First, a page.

Ancient Greek is tough for computers, and computer programmers, to work with. Firstly it’s a dead language, secondly it’s a non-Roman script, and thirdly no-one knows Greek anyway (although a lot of people pretend).
What we need are tools on our computers. These are appearing, but very slowly. The problem is the non-availability of data.
Except that data does exist. For some years the Perseus site has had a very nice electronic edition of Liddell and Scott, and a tool wherein you can put in any Greek word and it will spit out the meaning and the standardised form. The latter is known as the ‘lemma’, presumably to keep people from understanding.
Perseus have now made their data available in the Perseus Hopper, which can be downloaded for non-commercial purposes. Liddell and Scott is in a big XML file.
Peter Heslin of Durham University has grasped the implications. Version 3.1 of his Diogenes tool includes this XML file, and another file containing all the possible forms of all the words in the Greek language, their lemma, the part of speech (noun, verb, etc), tense, mood, singular or plural (etc), and most importantly the line number of the full description in the XML file. This means that you can look up any word, and get a full description; so long as it’s in L&S. The code is in perl, and is supplied. Perl tends to be impenetrable, but this is a relatively well-written example. So if you want to create your own dictionary program, here’s the materials.
But what about post-classical Greek? Well, there’s the New Testament. A list of all the words, in order, with part of speech, lemma, etc, was created long ago by James Tauber as MorphGNT. The site is down at the moment, but the 1Mb text file does exist.
Now this is fine, but useless. It doesn’t contain the English meaning. But… Ulrik Sandborg-Petersen has digitised Strong’s dictionary and created an XML file of it. This contains the Greek Lemma, for all words in the New Testament, plus the English meaning and other bits of info of no present concern. You can see on his site what the data is, by tapping in his demo example.
MorphGNT also contains the lemma. So this means that if we join the two together, we get all the possible forms of a word in MorphGNT, and the lemma for them; and the lemma plus the meaning in Strong’s. Effectively, we now have a dictionary of NT Greek, forms, base form, and meanings. All we have to do is program it.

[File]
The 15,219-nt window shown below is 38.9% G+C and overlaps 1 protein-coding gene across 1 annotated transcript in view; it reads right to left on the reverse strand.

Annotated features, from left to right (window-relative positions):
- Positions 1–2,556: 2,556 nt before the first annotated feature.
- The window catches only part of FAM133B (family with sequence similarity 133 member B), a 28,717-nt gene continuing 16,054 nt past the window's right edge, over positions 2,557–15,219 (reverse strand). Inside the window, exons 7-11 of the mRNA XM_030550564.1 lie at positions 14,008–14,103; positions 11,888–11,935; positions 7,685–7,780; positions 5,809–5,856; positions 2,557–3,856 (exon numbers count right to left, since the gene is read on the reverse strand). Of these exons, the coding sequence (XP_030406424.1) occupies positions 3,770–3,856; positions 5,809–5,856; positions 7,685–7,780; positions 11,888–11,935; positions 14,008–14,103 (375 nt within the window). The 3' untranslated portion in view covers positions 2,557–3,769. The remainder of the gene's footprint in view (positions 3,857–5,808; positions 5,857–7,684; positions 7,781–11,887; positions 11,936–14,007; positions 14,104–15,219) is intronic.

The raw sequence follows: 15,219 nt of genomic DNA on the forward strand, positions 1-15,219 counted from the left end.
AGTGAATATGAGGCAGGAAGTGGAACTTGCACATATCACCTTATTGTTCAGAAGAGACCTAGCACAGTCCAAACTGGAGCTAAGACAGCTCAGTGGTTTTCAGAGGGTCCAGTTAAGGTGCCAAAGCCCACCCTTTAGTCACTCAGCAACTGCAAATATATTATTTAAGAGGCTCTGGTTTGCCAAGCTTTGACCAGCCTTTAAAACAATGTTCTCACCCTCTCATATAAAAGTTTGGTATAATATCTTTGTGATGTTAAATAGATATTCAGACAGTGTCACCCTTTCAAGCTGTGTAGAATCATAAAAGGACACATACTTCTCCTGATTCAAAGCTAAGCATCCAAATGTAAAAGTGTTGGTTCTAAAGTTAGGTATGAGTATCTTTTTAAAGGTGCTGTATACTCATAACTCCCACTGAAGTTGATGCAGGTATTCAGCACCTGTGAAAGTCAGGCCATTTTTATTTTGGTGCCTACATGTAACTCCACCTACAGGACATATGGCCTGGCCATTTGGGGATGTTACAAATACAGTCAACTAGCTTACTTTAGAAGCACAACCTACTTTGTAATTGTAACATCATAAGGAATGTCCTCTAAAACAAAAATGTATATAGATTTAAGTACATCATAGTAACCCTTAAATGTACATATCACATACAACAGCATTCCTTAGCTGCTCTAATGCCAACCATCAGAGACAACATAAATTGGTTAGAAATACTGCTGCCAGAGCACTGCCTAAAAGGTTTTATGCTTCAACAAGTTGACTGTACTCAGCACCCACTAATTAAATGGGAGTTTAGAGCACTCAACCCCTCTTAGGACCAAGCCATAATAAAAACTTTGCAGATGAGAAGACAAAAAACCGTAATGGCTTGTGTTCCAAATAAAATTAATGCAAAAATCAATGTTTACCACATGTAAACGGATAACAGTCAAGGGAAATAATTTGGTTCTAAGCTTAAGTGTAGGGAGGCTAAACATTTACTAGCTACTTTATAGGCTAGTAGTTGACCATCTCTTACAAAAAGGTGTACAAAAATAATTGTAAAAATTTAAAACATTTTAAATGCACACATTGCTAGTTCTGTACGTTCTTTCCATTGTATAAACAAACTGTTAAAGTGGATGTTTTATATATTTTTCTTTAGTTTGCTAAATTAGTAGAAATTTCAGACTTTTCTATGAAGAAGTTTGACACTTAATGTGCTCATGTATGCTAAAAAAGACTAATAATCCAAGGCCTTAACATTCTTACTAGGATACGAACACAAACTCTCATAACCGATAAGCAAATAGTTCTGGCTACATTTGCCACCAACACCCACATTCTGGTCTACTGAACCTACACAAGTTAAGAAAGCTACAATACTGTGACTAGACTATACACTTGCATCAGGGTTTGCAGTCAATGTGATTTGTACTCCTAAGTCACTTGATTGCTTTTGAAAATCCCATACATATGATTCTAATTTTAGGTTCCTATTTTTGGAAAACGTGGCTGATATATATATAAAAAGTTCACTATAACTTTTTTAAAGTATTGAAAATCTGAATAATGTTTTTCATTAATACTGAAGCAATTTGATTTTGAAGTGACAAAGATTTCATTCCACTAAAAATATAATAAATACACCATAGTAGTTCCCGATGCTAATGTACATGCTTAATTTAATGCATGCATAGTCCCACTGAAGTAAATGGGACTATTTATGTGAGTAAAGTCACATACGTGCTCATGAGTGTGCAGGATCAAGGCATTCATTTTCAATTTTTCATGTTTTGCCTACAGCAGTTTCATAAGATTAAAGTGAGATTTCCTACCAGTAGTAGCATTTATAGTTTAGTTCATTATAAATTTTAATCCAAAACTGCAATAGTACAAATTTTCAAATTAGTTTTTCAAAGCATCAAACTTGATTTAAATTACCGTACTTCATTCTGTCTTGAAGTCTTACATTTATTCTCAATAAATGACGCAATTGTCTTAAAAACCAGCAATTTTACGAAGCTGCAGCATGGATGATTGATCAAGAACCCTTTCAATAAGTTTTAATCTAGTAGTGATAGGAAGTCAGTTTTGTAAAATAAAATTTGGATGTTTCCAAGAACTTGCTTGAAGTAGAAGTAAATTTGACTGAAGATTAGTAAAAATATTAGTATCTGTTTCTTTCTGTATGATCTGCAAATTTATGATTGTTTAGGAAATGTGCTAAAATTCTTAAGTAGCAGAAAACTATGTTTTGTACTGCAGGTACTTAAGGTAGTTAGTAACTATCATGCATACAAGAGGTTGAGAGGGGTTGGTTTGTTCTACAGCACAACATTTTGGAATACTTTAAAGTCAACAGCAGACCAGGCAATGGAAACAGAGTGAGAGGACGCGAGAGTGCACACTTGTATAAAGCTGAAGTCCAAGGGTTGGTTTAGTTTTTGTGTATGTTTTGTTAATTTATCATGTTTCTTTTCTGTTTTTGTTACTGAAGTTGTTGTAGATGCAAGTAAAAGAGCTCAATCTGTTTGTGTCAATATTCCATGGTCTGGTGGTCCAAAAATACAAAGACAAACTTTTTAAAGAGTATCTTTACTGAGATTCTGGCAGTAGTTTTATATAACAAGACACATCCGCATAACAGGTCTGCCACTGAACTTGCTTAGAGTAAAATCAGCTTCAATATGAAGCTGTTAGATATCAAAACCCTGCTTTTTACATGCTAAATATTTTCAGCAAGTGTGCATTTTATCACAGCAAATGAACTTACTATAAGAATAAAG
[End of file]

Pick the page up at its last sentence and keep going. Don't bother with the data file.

What about other, non-classical Greek literature? Somewhere around is a Septuagint in electronic form, with lemmas. This can be referenced either against the meaning in Strong’s, or that in Liddell and Scott. How many words appear in neither? — I don’t know, but it would be interesting to know. Mostly names, I would guess.
Every lemmatized Greek text can now be a source of data to this process of creating as large an electronic Greek dictionary as we like. And, of course, we need more dictionaries of lemmas-plus-English-meaning. What others could be done, I wonder?
I’ve just looked for “lemmatized Greek text” in Google and, among many interesting results, I have found the Lexis site, which claims to be able to help produced lemmatized Greek texts. It runs on Mac, and I haven’t tried it; but it works with the TLG. Likewise Hypotyposeis talks about lemmatized searches in TLG. I think Josephus must be available somewhere in lemmatized form — where?
What I’m not finding is much Patristic Greek, tho. What we need, clearly, is G.W.H.Lampe’s Patristic Greek Lexicon in XML. This was published in 1961, so will be in copyright until all of us are dead. But… couldn’t someone license an electronic version for non-commercial use? It’s much too expensive for me to buy just at the moment (although a pirate PDF of the page images does exist, I see; apparently pp.1202-3 are missing, tho).
There is much that I don’t know still, tho. Interesting to see that there is a blog called Coding Humanist. Is there anyone out there interested in this stuff too?